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Shoe Dog Summary & Study Guide

This Study Guide consists of approximately 39 pages of chapter summaries, quotes, character analysis, themes, and more - everything you need to sharpen your knowledge of Shoe Dog.
This section contains 793 words
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Shoe Dog Summary & Study Guide Description

Shoe Dog Summary & Study Guide includes comprehensive information and analysis to help you understand the book. This study guide contains the following sections:

This detailed literature summary also contains Topics for Discussion on Shoe Dog by Phil Knight.

The following version of this book was used to create the guide: Knight, Phil. Shoe Dog. Scribner, 2016.

One morning while on a run, Phil Knight has a Crazy Idea. At the age of 24, he decides to import running shoes from Japan. With some funding from his father, he is able to fly to Japan and travel the world in the process. After a brief stint selling encyclopedias in Hawaii with a friend from business school, he flies to Tokyo. He negotiates a deal with Onitsuka, a shoe company which sells Tiger shoes. When they ask what American company he is representing, he panics and makes up a name— Blue Ribbon Sports.

Knight completes his world tour after this success. After he returns home, he earns a CPA and works as an accountant for some stability. When shoe samples from Onitsuka arrive, he sends two pairs to his old track coach from the University of Oregon, Bill Bowerman. Bowerman loves the shoes and asks to be partner in his new company. Knight is overjoyed and begins to sell the shoes. Eventually, he earns the executive distribution rights to the entire West Coast.

Overjoyed, Knight returns to Japan to climb Mt. Fuji and falls in love with a wealthy girl named Sarah. Though he has high hopes for this relationship, her parents disapprove and the romance fizzles out. Knight is heartbroken but still manages to hire an old friend, Jeff Johnson, to sell for Blue Ribbon. Soon, however, Knight feels annoyed from Johnson’s constant flood of letters containing sales updates. He ignores them, choosing silence over responding.

Knight, still working as an accountant, requires more time to invest into Blue Ribbon. He switches to teaching accounting instead, and is stunned by a student in his class. He eventually hires and marries Penelope Parks— now Penny Knight. He later quits this job, and the pair even have two sons. On another subsequent trip to Onitsuka’s headquarters, he befriends a man named Fujimoto. He is excited about having this contact on the inside, sending out a memo to every Blue Ribbon employee about hiring a spy.

At this time, Kitami begins to act suspiciously. Knight soon realizes that Onitsuka prioritizes their domestic sales, and only ships Blue Ribbon the leftovers. This is why the orders have contained many mistakes lately.

Knight is constantly sacrificing profits and pouring them back into shoes in order to help his company grow as fast as possible. To back up his loans, Knight also decides to work with a Japanese trading company called Nissho Iwai.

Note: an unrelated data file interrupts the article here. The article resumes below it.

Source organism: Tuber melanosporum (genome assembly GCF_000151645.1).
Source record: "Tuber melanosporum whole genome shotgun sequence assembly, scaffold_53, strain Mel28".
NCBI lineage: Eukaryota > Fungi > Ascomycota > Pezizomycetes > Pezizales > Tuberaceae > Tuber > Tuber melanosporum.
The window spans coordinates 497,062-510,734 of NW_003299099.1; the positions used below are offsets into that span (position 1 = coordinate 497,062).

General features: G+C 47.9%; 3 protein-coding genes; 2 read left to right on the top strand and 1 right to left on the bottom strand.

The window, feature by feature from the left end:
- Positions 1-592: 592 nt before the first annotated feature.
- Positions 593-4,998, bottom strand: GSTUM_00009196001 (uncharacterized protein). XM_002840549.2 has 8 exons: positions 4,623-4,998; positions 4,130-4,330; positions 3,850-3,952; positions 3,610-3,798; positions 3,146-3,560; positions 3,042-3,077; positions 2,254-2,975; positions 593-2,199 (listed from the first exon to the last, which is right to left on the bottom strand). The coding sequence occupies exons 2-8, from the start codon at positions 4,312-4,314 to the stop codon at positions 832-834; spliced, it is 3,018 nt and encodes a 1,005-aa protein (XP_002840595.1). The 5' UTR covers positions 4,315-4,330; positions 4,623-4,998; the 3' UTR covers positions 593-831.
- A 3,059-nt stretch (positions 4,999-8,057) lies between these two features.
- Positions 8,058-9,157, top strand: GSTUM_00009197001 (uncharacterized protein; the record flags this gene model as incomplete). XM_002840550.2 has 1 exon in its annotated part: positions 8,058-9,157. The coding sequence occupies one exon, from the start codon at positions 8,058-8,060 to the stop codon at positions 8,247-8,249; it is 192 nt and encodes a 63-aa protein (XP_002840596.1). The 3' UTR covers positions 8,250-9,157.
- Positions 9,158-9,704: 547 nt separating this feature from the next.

When Knight hears rumors of Kitami wanting to terminate the contract with Blue Ribbon, Knight decides to bring him to the U.S. to try to change his mind. Kitami is rude and curt, confirming some of Knight’s suspicions. Knight steals some papers from Kitami’s briefcase, and proves that he is meeting with other shoe distributors in the U.S. Kitami even asks to buy Blue Ribbon, but Knight says no. Knight begins to work with his team to create a new company, one they name Nike.

Kitami soon hears of the new company, and confronts them about it. He decides to sue them for breach of contract, which crushes their spirit. In this time of crisis, Knight delivers a rousing pep talk and helps them regain their confidence. As the company grows, Nike is able to recruit a number of celebrities to endorse their shoes. The most notable of them is a runner named Prefontaine, who was a breakout sensation. When he later passes, everyone at Nike is devastated.

On one occasion, Knight requests over $1 million from the Bank of California and misses a large payment to Nissho. Ito, the representative of Nissho, ends up realizing that Knight’s company is going nowhere but up, and decides to pay off their debts and to continue funding Nike. Though the management team at Nike frequently runs into stressful logistical problems like this, they are all close friends. They fondly refer to each other as Buttfaces.

Another major problem they have to deal with is one raised by their competition. The other major shoe companies invoke an obscure rule, the American Selling Price. This holds Nike accountable for $25 million paid to Customs, but Nike does not have this money. Eventually, they take a multi-pronged approach to settle for $9 million instead.

In the late stages of Nike, the company goes public and gains hundreds of millions in value. They also expand into Chinese markets. Ultimately, Knight reflects on his own life and finds that he has done most everything he has ever wanted to do. The one remaining step is to give advice to the next generation— and so he writes Shoe Dog.

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